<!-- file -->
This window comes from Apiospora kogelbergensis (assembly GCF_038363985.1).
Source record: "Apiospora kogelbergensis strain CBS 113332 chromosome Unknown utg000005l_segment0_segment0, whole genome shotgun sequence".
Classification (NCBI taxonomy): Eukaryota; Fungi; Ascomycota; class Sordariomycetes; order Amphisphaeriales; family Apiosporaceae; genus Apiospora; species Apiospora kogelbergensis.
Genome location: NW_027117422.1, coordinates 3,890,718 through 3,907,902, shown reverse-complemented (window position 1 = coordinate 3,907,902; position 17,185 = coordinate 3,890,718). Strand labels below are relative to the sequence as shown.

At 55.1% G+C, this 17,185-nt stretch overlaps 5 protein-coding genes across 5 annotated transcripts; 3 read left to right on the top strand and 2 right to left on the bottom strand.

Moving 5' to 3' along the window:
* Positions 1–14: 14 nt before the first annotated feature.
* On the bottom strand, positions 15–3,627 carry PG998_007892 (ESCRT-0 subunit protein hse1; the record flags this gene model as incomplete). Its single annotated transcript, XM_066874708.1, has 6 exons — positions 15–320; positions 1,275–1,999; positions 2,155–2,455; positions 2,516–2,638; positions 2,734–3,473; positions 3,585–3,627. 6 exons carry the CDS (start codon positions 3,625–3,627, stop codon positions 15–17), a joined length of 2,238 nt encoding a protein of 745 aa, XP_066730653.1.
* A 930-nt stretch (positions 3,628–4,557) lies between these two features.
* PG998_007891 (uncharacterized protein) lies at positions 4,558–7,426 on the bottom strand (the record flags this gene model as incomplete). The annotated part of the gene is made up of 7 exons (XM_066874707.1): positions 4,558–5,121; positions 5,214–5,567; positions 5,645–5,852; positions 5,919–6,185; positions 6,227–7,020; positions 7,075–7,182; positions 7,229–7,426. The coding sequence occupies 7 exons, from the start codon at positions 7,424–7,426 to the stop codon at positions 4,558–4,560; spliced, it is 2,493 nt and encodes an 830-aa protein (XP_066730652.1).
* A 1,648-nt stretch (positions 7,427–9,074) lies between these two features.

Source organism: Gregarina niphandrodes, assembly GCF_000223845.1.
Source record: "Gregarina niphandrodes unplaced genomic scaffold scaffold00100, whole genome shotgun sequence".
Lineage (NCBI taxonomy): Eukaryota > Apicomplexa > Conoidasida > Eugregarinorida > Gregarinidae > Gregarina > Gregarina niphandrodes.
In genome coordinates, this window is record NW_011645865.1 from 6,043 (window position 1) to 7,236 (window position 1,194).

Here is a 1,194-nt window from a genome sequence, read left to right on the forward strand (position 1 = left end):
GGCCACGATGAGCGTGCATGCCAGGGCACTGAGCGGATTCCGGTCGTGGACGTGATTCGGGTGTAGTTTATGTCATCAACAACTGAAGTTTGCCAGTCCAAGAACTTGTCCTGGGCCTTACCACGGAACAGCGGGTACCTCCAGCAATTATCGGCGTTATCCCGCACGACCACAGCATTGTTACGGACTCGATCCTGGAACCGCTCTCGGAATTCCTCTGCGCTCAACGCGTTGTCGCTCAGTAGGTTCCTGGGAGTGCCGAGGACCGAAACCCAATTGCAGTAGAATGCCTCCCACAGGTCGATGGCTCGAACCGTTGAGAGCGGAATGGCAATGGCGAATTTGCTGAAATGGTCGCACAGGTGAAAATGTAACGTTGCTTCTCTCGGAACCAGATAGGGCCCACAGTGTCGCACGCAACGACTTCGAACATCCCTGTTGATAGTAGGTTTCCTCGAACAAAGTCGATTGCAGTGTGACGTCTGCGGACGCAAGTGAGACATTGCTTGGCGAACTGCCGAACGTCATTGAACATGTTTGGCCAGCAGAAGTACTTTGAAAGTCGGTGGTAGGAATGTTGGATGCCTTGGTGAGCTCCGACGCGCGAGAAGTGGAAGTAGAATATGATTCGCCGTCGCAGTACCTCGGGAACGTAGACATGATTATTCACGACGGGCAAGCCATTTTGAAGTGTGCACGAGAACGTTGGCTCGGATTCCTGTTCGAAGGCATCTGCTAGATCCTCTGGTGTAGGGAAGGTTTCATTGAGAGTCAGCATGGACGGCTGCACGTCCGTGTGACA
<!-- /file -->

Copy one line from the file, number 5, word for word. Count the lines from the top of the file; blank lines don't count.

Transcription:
At 55.1% G+C, this 17,185-nt stretch overlaps 5 protein-coding genes across 5 annotated transcripts; 3 read left to right on the top strand and 2 right to left on the bottom strand.